Tailing a Whale Vs Wagging a Tail: Whale Fun Facts & Endangerment Status
What a Scent!
So you know that blue whales are the largest animal on Earth, but did you know that some expensive perfumes use whale poop? Sperm whales produce a rare and special kind of waste called ambergris: a clump of squid beaks and fatty secretions. When fresh, it's quite odorous, literally smelling of marine faeces; however, over time, it acquires a sweet, earthy scent, which only enhances with age. Therefore, ambergris is used in perfumes because of the ambrien chemical it contains, with benefits including a unique fragrance and dissolving existing scents in the air.
Do you want to guess how much one pound of ambergris can be sold for? Over $7,000 - that's thirty times more than silver (at least in 2019)!
When it's fresh, ambergris is quite odorous, literally smelling of marine faeces; however, over time, it acquires a sweet, earthy scent, which only enhances with age.
Well, moving on, let's swim through some facts about whales:
- Normally swim alone,
- Don't have teeth!
- Consume over 3,000kg of krill daily,
- Can swim 50km/h
- Only have two predators: the human and the orca aka killer whale
- Are the loudest animal on Earth - and an incredible sense of hearing to match!
- Have a seasonal migration pattern,
- Have been endangered since 1970.
- Have heads that take up a third of their entire body length!
- Also have squarish heads, filled with 'spermaceti'. We don't yet know its function, but it's suspected to regulate buoyancy.
- Have the largest brain of any creature known to inhabit Earth,
- Form groups called 'pods'.
- Have similar group patterns to elephants: the females and children form pods, with males travelling solo or from pod to pod
- Classified as vulnerable.
- Are stark white, and thus easily recognisable,
- Are super social: their pods can include hundreds of whales!
- Can change the shape of their forehead!
- Can live between 35 and 50 years,
- Can achieve dives bordering on 25 minutes and reaching 800 metres in depth!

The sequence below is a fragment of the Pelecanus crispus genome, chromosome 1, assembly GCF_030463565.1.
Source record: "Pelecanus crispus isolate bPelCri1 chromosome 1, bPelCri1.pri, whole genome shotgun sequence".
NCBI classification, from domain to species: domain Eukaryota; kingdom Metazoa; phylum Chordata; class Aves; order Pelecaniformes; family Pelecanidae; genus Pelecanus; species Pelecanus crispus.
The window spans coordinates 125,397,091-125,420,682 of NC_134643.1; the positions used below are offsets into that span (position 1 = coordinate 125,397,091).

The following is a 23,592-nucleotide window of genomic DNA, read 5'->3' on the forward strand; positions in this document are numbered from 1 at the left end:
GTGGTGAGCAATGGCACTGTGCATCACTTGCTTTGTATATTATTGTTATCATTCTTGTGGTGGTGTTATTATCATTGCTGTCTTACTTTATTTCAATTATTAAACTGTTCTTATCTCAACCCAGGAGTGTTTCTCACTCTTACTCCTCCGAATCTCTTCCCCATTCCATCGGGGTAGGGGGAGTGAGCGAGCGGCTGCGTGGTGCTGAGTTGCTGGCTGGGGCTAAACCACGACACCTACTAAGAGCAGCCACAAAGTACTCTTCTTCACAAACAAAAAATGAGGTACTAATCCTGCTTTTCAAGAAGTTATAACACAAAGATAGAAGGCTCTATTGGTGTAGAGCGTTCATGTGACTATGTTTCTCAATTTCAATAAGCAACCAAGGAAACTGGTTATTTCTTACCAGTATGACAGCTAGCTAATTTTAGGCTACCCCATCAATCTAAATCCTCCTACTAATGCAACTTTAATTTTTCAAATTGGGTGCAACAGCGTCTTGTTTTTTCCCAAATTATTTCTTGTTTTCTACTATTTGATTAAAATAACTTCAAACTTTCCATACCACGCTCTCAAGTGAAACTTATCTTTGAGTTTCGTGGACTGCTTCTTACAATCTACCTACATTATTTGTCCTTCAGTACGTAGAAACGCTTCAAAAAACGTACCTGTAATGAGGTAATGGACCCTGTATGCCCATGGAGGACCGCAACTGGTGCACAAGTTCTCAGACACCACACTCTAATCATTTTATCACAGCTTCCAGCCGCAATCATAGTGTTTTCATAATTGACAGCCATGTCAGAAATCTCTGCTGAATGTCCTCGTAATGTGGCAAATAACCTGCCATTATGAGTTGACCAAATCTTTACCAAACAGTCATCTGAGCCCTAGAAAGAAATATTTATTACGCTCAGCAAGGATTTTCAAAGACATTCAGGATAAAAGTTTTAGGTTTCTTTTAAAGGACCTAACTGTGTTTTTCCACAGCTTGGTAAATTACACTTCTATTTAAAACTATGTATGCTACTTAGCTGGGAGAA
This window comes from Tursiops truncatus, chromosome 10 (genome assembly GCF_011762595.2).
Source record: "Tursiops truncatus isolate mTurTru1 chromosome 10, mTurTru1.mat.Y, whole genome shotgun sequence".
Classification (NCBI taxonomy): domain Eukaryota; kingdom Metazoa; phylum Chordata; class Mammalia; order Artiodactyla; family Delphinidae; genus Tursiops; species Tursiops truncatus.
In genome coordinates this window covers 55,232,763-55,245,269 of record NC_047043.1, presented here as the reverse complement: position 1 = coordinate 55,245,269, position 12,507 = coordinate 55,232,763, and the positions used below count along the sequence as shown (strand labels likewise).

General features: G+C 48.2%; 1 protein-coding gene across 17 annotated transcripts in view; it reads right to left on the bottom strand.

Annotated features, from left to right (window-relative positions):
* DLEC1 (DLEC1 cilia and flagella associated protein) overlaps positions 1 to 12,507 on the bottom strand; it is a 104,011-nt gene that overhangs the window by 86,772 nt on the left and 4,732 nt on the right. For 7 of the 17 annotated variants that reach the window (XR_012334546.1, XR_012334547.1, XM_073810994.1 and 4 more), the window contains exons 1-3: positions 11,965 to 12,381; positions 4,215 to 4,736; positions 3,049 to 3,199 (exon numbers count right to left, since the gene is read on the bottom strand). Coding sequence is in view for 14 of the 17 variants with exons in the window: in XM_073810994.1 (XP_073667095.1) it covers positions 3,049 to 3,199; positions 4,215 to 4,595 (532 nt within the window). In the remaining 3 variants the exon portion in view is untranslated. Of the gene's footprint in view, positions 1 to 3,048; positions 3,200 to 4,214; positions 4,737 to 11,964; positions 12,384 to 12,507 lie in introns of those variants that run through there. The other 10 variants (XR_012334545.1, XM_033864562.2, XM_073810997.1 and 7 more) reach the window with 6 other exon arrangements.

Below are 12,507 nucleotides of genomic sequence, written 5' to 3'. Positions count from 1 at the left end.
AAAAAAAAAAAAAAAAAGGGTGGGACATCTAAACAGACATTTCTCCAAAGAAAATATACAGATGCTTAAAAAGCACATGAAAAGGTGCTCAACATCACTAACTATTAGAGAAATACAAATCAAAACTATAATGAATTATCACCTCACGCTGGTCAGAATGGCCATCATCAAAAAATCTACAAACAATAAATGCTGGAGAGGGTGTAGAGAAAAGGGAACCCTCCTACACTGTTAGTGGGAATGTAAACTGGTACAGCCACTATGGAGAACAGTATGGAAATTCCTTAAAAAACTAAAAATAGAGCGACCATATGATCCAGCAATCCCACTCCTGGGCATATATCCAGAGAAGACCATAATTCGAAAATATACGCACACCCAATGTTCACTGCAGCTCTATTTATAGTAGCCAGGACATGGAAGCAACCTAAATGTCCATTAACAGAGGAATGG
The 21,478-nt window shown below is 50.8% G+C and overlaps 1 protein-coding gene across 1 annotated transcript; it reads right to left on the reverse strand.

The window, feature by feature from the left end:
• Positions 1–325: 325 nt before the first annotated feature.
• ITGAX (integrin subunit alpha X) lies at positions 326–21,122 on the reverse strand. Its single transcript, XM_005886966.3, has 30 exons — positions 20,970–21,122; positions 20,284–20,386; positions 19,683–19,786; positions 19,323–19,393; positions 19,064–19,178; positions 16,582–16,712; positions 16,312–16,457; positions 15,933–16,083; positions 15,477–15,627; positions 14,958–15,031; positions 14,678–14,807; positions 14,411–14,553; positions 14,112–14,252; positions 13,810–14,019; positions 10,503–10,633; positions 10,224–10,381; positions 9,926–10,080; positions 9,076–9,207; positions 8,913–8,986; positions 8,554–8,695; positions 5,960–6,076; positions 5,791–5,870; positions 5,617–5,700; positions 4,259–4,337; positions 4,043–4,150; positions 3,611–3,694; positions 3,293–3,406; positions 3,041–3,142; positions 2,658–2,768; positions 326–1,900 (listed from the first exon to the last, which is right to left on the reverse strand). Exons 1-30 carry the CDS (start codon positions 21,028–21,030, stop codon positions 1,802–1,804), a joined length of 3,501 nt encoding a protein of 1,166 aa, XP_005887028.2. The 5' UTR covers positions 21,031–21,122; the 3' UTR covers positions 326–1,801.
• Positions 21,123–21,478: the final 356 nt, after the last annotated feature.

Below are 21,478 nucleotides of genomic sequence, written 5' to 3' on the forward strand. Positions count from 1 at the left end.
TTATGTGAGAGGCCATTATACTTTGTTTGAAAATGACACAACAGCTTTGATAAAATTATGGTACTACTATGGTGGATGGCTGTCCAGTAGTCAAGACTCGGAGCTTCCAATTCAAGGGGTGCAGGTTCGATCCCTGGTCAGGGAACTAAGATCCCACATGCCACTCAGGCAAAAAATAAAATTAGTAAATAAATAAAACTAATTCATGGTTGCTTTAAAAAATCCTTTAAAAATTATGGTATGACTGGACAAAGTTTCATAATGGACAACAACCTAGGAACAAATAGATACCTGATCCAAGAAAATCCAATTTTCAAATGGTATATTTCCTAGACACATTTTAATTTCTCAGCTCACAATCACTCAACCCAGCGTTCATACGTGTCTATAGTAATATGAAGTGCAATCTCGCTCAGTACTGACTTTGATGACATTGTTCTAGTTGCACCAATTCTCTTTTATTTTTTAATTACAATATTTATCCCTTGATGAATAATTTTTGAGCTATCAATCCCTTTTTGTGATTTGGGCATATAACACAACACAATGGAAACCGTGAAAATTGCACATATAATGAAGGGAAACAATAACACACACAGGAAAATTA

- Are named after the Russian word for white: 'bielo', though the whales are born dark grey. It can take 8 years for them to turn stark white.
- Are classified as Near Threatened.
So, what threatens whales?
Changing sea temperatures and seawater freshness are among the effects of climate change. Increased rates of ice melting and rainfall, alongside rising sea levels, make it harder for whales to find food on icy polar habitats. The beluga whale, especially, relies on the ice for food, as well as seals and polar bears. So it supports the ecosystem. Reduced ice causes a domino effect, where there's less room for algae to grow, thus for microorganisms to eat, and then the rest of the food chain.
Sea ice also works as a temporary protection mechanism from orca whales. Since belugas lack a dorsal fin, they can hide up beneath and around the ice, whereas orcas can't because they risk damaging their back appendage getting caught within thick ice.
For centuries, humans have hunted for whale oil for lamps, fuel, and lubrication products - from margarine to lipstick to machine oil. Thanks to modern technology, though, hunting whales for these purposes has reduced in recent decades. Although, in some regions, whale meat is a luxury product and so whaling continues in the modern-day. Not to mention getting accidentally caught in fishing nets can cause suffocation or other damage to whales. It's estimated that entanglement in fishing gear kills over 300,000 whales and dolphins annually.
Threatened by climate change, oil and gas development, industrial and urban pollution, as well as polar bears and orca whales.
Oil and industrial developments have been found to cause considerable damage to whales: Blasting was used in constructing oil installations in Newfoundland, Canada, in 1992. The humpback whales found just off the area had damaged ear structures. On top of this, the oil industry in Alaska required seismic testing, and the nearby whales also suffered from hearing damage as a result.
Oil spills release toxins in the oceans, damaging marine life, and offsetting natural ecosystems, bringing both indirect and direct harm to the health of whales around the world.
How can we save whales?
We donate 10% of profits on our Save the Whales socks to the Whale and Dolphin Conservation, which aims to end captivity, eliminate whaling, create healthy seas and prevent deaths in nets. As such, it invests in rescue, research, education and conservation projects globally. The charity has several success stories of rescued and protected whales (and dolphins!), from creating marine protected areas to lobbying for protective legislation on the sea.
Together, we can save more whales!